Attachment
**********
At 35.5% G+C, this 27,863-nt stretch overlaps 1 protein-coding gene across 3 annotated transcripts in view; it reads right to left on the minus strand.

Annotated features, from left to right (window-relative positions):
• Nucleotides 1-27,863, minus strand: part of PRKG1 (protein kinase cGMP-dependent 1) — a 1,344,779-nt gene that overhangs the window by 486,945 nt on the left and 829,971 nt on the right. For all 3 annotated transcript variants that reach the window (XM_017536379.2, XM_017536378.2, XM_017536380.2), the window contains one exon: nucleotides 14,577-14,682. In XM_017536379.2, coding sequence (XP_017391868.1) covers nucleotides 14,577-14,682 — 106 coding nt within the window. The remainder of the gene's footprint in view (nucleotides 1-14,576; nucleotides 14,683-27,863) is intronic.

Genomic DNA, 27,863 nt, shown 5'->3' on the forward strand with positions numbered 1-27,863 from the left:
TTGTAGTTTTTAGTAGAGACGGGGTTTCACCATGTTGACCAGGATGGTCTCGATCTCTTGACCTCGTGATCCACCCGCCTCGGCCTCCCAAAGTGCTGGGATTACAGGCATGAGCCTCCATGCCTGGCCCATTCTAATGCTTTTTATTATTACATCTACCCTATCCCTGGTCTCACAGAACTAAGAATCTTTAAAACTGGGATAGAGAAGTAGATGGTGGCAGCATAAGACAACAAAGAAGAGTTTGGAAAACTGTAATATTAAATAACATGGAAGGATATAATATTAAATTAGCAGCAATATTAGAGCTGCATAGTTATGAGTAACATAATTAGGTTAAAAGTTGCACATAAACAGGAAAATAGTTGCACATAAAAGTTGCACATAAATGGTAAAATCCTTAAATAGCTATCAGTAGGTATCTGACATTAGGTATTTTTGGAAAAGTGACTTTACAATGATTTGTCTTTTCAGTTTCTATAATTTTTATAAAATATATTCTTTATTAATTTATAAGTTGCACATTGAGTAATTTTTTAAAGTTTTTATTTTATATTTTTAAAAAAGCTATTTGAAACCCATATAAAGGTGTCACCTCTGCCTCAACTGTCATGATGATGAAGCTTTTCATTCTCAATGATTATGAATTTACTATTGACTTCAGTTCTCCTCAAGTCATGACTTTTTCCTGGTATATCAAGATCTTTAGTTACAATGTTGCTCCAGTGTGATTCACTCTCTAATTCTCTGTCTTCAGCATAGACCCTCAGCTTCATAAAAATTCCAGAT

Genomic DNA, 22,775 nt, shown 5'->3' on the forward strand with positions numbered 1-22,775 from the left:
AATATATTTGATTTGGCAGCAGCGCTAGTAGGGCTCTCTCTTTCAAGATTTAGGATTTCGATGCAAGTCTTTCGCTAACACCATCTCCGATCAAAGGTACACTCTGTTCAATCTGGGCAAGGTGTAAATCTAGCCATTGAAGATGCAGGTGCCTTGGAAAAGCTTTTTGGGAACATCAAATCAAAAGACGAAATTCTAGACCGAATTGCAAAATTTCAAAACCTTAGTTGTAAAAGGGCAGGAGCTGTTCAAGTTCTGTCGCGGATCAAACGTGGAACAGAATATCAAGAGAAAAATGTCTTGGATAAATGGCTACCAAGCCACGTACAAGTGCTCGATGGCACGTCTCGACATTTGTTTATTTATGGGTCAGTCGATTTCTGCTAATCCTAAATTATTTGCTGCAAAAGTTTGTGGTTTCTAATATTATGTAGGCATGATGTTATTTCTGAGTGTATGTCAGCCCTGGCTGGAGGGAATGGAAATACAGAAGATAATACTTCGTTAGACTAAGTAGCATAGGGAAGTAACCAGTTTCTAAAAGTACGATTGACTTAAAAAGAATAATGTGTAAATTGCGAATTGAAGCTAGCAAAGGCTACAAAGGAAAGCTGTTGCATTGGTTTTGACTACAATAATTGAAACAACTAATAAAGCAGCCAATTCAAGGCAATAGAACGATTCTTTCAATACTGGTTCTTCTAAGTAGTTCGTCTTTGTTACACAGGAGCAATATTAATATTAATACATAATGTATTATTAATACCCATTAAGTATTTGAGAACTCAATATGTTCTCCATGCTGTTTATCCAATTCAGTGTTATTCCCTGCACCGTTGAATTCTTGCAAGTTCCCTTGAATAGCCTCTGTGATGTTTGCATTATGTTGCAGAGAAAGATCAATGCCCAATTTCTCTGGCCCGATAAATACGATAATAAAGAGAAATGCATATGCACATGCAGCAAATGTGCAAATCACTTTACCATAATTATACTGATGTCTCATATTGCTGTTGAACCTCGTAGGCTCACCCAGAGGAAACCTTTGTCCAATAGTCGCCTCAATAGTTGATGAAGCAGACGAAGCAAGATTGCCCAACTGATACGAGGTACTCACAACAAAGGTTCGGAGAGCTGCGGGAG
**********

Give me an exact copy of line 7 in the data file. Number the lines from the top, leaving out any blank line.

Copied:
AATATATTTGATTTGGCAGCAGCGCTAGTAGGGCTCTCTCTTTCAAGATTTAGGATTTCGATGCAAGTCTTTCGCTAACACCATCTCCGATCAAAGGTACACTCTGTTCAATCTGGGCAAGGTGTAAATCTAGCCATTGAAGATGCAGGTGCCTTGGAAAAGCTTTTTGGGAACATCAAATCAAAAGACGAAATTCTAGACCGAATTGCAAAATTTCAAAACCTTAGTTGTAAAAGGGCAGGAGCTGTTCAAGTTCTGTCGCGGATCAAACGTGGAACAGAATATCAAGAGAAAAATGTCTTGGATAAATGGCTACCAAGCCACGTACAAGTGCTCGATGGCACGTCTCGACATTTGTTTATTTATGGGTCAGTCGATTTCTGCTAATCCTAAATTATTTGCTGCAAAAGTTTGTGGTTTCTAATATTATGTAGGCATGATGTTATTTCTGAGTGTATGTCAGCCCTGGCTGGAGGGAATGGAAATACAGAAGATAATACTTCGTTAGACTAAGTAGCATAGGGAAGTAACCAGTTTCTAAAAGTACGATTGACTTAAAAAGAATAATGTGTAAATTGCGAATTGAAGCTAGCAAAGGCTACAAAGGAAAGCTGTTGCATTGGTTTTGACTACAATAATTGAAACAACTAATAAAGCAGCCAATTCAAGGCAATAGAACGATTCTTTCAATACTGGTTCTTCTAAGTAGTTCGTCTTTGTTACACAGGAGCAATATTAATATTAATACATAATGTATTATTAATACCCATTAAGTATTTGAGAACTCAATATGTTCTCCATGCTGTTTATCCAATTCAGTGTTATTCCCTGCACCGTTGAATTCTTGCAAGTTCCCTTGAATAGCCTCTGTGATGTTTGCATTATGTTGCAGAGAAAGATCAATGCCCAATTTCTCTGGCCCGATAAATACGATAATAAAGAGAAATGCATATGCACATGCAGCAAATGTGCAAATCACTTTACCATAATTATACTGATGTCTCATATTGCTGTTGAACCTCGTAGGCTCACCCAGAGGAAACCTTTGTCCAATAGTCGCCTCAATAGTTGATGAAGCAGACGAAGCAAGATTGCCCAACTGATACGAGGTACTCACAACAAAGGTTCGGAGAGCTGCGGGAG